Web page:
What you should do if you are caught in a riptide? Remember these:
- Don’t panic or try to fight the current. Float or tread water.
- If you aren’t a good swimmer, call for help.
- Swim parallel to the shore. The width of the riptide is very narrow. Swim out of it.
- Once you are out of it, swim toward shore.
Here are 7 important life lessons I learned in a sneaker wave:
1. Important life lesson I learned #1: FEAR OCEAN WAVES and other things that will kill you.
Fear is healthy. We teach our babies not to touch the hot stove. Not to walk too close to the cliff. Not to feed the bears at Yellowstone. We teach them to fear.
I don’t mean the kind of fear that paralyzes and brings torment. I mean a healthy respect for the creatures and forces God has built into the world. Fear saves lives.
II Tim. 1:7 says, “For God has not given us a spirit of timidity (cowardice or fear), but of power and love and discipline.”
2. Important life lesson I learned #2: FEAR GOD.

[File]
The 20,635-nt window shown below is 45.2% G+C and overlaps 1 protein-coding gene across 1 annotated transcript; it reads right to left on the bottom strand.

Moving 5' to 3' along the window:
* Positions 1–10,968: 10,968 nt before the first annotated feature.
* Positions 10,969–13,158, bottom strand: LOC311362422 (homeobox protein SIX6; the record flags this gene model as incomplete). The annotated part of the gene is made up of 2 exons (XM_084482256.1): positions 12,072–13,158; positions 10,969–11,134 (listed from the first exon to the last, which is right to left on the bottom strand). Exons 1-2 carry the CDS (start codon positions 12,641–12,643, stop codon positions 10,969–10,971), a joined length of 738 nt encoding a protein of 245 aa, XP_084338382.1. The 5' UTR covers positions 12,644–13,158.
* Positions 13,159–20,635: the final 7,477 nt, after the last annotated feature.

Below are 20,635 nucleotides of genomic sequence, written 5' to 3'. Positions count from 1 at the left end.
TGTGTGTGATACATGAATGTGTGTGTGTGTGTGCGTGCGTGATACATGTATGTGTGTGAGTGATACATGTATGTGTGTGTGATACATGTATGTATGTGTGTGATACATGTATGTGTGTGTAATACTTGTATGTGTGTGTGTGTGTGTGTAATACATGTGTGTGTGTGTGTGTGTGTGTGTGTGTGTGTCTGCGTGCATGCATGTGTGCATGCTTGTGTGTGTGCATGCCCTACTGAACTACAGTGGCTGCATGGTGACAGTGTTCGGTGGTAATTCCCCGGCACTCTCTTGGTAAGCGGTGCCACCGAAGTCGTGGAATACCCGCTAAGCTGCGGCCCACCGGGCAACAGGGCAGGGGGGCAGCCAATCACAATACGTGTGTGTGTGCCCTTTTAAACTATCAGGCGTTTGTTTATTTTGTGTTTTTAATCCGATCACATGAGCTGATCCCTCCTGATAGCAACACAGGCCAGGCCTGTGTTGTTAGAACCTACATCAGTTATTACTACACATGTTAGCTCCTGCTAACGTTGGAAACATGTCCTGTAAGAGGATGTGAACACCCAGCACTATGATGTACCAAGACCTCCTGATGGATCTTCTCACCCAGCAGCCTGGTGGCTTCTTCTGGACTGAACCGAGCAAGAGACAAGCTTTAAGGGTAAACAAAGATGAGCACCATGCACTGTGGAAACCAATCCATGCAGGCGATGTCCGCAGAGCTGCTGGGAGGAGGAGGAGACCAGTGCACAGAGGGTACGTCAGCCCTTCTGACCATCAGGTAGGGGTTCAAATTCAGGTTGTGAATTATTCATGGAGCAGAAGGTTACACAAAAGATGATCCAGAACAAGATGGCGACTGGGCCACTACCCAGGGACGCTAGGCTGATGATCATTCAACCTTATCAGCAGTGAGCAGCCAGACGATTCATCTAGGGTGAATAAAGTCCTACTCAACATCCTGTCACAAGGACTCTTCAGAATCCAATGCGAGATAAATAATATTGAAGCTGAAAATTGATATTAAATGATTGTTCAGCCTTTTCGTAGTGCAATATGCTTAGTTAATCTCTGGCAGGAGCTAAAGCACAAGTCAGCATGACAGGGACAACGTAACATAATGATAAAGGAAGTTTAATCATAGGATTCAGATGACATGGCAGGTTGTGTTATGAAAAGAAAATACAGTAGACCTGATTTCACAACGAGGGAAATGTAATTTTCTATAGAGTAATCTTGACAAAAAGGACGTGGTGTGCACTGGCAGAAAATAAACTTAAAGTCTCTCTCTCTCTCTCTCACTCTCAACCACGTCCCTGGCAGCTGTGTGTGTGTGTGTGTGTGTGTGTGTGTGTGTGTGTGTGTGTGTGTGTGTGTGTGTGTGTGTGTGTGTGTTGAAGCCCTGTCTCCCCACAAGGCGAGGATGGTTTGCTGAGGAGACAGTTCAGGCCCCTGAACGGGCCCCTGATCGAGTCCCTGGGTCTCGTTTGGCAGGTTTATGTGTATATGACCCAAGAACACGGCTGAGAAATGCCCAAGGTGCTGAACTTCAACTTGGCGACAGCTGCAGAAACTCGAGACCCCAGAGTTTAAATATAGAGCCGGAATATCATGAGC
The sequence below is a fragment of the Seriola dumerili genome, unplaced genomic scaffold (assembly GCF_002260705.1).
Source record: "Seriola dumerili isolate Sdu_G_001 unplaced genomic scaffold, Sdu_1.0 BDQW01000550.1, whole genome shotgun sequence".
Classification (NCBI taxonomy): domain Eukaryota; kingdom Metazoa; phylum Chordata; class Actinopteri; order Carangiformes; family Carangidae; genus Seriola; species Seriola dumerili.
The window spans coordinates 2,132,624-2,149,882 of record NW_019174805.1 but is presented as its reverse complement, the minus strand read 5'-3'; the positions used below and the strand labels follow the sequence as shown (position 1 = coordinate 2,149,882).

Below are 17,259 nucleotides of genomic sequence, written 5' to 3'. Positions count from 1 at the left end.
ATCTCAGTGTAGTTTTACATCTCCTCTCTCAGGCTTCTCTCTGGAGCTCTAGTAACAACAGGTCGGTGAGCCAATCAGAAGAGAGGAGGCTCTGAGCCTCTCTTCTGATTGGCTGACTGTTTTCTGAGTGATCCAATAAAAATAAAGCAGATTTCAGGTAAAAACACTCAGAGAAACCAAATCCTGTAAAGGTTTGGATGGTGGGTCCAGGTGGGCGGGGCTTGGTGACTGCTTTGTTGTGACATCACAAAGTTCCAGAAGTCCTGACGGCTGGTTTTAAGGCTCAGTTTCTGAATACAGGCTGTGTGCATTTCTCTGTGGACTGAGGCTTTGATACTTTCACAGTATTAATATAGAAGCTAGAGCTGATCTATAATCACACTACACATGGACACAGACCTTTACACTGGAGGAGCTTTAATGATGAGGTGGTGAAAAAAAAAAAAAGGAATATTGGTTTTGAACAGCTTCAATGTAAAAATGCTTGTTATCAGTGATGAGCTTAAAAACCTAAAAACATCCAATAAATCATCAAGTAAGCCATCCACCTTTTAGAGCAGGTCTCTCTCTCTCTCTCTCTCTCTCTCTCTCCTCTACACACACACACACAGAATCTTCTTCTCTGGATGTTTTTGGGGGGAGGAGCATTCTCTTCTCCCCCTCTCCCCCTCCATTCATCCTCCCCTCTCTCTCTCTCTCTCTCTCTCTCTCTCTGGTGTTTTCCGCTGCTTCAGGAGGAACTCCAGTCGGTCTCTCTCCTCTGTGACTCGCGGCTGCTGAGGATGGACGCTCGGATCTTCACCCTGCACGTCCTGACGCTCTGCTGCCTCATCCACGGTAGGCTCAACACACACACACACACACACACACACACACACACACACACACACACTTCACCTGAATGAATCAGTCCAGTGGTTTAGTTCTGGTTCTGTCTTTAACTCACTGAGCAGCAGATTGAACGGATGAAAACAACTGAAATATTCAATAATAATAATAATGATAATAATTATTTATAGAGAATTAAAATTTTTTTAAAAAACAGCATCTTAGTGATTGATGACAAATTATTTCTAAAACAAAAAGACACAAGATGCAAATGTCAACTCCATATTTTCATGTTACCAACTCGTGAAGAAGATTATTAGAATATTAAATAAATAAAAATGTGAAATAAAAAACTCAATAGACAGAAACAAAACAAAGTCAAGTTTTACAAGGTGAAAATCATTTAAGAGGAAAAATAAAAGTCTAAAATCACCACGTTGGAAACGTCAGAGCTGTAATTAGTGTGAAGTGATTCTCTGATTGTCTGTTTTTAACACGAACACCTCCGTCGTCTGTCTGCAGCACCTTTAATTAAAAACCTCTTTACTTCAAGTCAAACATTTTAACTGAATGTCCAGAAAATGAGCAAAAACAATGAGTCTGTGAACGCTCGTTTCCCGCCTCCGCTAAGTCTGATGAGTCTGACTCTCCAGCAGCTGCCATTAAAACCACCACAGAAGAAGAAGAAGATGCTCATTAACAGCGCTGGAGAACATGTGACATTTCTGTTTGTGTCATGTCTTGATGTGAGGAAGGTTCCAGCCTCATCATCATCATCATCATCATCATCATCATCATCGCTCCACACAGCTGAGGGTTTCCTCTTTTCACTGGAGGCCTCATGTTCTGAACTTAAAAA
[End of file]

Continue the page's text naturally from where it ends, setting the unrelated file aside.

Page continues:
When a person fears God, they give Him honor, respect and obedience. They give Him first place in their lives. They honor Him by reading, studying and memorizing the Word of God so they can make wise decisions and not be caught in a tidal wave of sin and the consequences sin brings.
I have held God in high regard and reverence for most of my life. But I didn’t realize how disastrous a couple of seconds of inattention could be. Ten seconds. It can mean life or death. Fear God. Always. With every breath.
Don’t get sidetracked or lose your focus on Him and His Word. This is probably the most important life lesson I learned from a sneaker wave.
3. Important life lesson I learned #3: God IS ABLE TO SAVE YOU WHEN YOU CRY OUT TO HIM FOR HELP.
Angels are real supernatural beings of great power and wisdom who are sent to give help and aid to us poor weak humans here on earth. That day in the water, an angel came to give me help when I cried out to God.
We don’t worship angels. They are created beings like us. Yet we can trust God to give us aid through them when we need it. See my post Out of Control about how an angel rescued my aunt and uncle from certain death.
4. Important life lesson I learned #4: HOLD ON.